Analysis: For future success, TV executives look to the golden 1980s

The list of 23 new series picked up by the five broadcast networks for this fall does not contain any shows about time travel. But that doesn’t matter: TV executives still seem determined to step back to a time long ago, when the world was safer for old media … all the way back … to the 1980s.

In making a bold play to kick off Thursday nights with comedies, CBS executives name-checked “Cheers” and other sitcoms that ruled ‘80s TV. Fox has “Lonestar,” an oil-industry soap that recalls “Dallas,” which became a national obsession in the early ‘80s. CBS is remaking “Hawaii Five-O,” which originally left the airwaves in 1980, and ABC’s forensics drama “Body of Proof” looks like nothing so much as “Quincy, M.E.” (1976-83) with Jack Klugman replaced by the much-less-craggy Dana Delany.

You can’t blame TV execs, who unfurled their fall schedules for advertisers this week in New York, for feeling nostalgic. This future stuff is hard. Last year, NBC tried to leap into tomorrow by axing its 10 p.m. dramas and bringing Jay Leno to prime time; the network fell flat on its face.

ABC did the near-impossible — create a genuine hit with a new comedy, “Modern Family” — and still wound up in the ratings cellar. CBS and Fox are battling for the lead with nerves on edge: The former is contemplating the slow but inevitable erosion of its signature “CSI” franchise while the latter is facing a similar prospect for “American Idol,” TV’s ratings monster for most of the last decade.

So programmers are making a bold gamble … on what worked in the past. The 1980s make a reassuring reference point, not just because most of today’s 40-ish programmers came of age during that era. It was also the high-water mark of the four networks (Fox started in 1986), the time of greatest audience reach before the relentless incursion of cable and the Internet.

At the network’s “upfront” presentations this week, gone were the gauzy, futuristic proclamations about expanding to new platforms, digital strategies and other PowerPoint gobbledygook (well, except at ABC, where Disney-ABC TV boss Anne Sweeney stumbled over the words “pad” and “pod” during her talk). Ditto new reality shows, which vanished from fall schedules for the first time since the craze for that genre started nearly 10 years ago.

What’s making a comeback instead are old-fashioned scheduling ploys — Fox ad chief Jon Nesvig told advertisers that 80% of TV shows are still watched live, knocking down the view that the future lies with DVRs and other “time-shifted viewing” — and scripted series, the meat-and-potatoes of network lineups for most of the last 60 years.

CBS has gotten the most attention for its Thursday gambit, which involves opening the night with its emerging sitcom hit “The Big Bang Theory,” displacing “Survivor,” which will move to Wednesdays. It’s a brave move that could bring more viewers to CBS on a key night when movie studios throw around a lot of ad money.

But “Big Bang” is followed by "$#*! My Dad Says,” a new comedy starring William Shatner, which, in a likely sign of trouble, is already being retooled. Clips of "$#*!” brought to mind not “Cheers” but “Bram & Alice,” another aging parent-grown child sitcom which ran for a few episodes on CBS a few seasons back.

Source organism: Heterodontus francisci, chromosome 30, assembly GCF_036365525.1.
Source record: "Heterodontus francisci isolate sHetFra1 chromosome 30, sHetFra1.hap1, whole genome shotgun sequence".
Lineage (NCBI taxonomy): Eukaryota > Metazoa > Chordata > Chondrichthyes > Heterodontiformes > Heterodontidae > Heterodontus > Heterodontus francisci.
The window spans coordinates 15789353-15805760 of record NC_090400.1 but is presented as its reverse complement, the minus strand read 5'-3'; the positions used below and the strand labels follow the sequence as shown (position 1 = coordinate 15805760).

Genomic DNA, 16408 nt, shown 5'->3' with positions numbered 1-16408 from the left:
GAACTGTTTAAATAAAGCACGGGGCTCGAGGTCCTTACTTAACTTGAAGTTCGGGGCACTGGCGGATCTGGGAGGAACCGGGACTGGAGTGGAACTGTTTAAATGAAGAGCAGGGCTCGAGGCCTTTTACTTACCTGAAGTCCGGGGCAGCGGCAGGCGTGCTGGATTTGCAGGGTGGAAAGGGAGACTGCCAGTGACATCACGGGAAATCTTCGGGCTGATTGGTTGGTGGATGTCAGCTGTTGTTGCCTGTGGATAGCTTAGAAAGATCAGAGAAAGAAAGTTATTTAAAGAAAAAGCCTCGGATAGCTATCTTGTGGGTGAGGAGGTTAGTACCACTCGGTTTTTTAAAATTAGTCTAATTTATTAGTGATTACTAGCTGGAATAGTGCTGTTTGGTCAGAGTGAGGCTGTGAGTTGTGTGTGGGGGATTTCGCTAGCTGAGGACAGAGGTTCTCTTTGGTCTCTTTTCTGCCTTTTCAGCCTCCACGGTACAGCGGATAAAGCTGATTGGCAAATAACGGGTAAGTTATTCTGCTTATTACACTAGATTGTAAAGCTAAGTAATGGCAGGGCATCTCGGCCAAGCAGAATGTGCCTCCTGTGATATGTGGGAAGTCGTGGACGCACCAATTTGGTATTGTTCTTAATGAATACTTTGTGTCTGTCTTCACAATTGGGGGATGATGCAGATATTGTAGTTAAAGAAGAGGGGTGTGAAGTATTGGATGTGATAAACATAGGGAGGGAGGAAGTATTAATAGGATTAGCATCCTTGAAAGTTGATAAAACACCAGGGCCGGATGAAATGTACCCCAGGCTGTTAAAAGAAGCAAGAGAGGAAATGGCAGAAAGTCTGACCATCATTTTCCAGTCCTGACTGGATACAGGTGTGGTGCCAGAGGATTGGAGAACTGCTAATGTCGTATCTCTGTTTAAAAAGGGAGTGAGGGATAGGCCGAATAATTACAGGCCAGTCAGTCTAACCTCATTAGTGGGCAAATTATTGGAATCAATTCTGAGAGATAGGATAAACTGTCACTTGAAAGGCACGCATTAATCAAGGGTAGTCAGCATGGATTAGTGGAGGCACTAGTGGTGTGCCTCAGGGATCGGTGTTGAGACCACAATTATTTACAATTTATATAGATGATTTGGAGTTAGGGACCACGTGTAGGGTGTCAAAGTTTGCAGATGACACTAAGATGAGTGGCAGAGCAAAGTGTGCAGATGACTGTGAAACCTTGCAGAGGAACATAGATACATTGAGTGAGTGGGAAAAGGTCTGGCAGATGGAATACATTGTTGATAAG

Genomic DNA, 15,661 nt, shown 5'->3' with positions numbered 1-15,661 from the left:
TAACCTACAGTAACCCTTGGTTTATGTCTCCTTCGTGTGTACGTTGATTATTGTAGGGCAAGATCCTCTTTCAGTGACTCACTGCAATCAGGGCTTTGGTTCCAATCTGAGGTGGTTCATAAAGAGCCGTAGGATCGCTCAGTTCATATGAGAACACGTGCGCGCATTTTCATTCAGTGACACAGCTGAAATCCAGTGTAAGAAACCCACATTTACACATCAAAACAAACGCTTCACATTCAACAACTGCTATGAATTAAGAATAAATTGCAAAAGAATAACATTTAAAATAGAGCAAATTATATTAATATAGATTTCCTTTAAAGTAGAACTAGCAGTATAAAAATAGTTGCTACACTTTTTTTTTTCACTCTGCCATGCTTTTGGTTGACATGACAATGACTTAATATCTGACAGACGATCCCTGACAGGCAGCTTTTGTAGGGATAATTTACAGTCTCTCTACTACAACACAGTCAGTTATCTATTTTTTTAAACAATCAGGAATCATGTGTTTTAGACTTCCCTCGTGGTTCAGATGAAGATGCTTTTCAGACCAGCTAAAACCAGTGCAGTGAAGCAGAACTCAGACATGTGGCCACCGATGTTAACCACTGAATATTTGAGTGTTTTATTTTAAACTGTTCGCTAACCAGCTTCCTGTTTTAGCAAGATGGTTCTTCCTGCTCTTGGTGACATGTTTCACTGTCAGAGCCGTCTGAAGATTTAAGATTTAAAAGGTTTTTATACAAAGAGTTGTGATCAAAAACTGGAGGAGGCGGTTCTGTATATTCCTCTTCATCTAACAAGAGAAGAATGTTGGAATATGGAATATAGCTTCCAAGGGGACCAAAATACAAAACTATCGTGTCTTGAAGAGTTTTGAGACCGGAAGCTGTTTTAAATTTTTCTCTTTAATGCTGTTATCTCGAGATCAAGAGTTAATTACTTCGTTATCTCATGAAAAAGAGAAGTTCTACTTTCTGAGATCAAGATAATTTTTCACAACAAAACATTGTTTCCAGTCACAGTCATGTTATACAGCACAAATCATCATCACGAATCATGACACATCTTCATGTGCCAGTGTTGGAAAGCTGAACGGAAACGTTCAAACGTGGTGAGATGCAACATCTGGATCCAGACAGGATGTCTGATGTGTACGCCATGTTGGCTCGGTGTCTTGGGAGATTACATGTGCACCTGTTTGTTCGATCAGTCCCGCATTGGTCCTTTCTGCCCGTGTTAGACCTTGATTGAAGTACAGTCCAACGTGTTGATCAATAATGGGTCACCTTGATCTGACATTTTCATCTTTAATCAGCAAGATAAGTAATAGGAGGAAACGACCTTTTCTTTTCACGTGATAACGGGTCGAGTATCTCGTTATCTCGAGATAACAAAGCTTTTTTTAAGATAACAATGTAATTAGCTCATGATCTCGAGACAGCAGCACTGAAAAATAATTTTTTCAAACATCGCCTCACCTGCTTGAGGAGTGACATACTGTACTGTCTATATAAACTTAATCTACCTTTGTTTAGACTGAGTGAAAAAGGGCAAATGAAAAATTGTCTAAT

CBS scheduling chief Kelly Kahl coined a paradox to describe the network’s maneuverings: “aggressive stability.” The aggressive part is open to debate, but stability seems to be a yearning for all the networks. Shatner’s was not the only familiar face glimpsed at network presentations and parties; the new lineups are crowded with now-middle-age stars who first shot to fame during the Reagan years: Delany, Jimmy Smits (of NBC’s “Outlaw”), Blair Underwood (in NBC’s “The Event”), Tom Selleck (CBS’ “Blue Bloods”) and even former “Flashdance” star Jennifer Beals (late of “The L Word” and now headed for Fox’s “Ride-Along” in midseason).

The real question is whether the new lineups have any potential breakthrough series among all the throwbacks. Networks are still relying heavily on courtroom and crime dramas, a default choice at a time when networks are paying a lot of lip service to imaginative ideals. At 10 p.m. Mondays and Wednesdays, in fact, crime shows will be the only broadcast choices, including Jerry Bruckheimer’s new U.S. marshals epic “Chase” on NBC, CBS’ “Defenders” with Jim Belushi and Jerry O’Connell as Vegas lawyers and NBC’s new “Law & Order” spinoff in Los Angeles.

But what tends to drive viewers to networks are fresh takes on familiar concepts; in retrospect they seem obvious but at the time, no one saw them coming. CBS originally scheduled “CSI: Crime Scene Investigation” in an undesirable Friday slot. “American Idol” was initially a summer show. They were not like other things on TV at the time.

From that perspective, shows such as “Mike & Molly” and “Undercovers” might have the best shots. A CBS sitcom that seems to pick up where “Paul Blart: Mall Cop” left off, “Mike & Molly” is a romantic comedy about a cop and a teacher. It’s a conventional sitcom in many respects, but its two main characters could not be more implausible for the typically looks-obsessed fantasy land of network TV.

“Undercovers,” meanwhile, is a one-hour action drama about a married couple (Boris Kodjoe and Gugu Mbatha-Raw) who happen to be spies. New twists? Sure. New concept? No way. “Undercovers” plays like an updated, techno-friendly twist on “Hart to Hart.”

You know “Hart to Hart,” right? It’s that Aaron Spelling detective show from the 1980s.

Clicking on Green Links will take you to a third-party e-commerce site. These sites are not operated by the Los Angeles Times. The Times Editorial staff is not involved in any way with Green Links or with these third-party sites.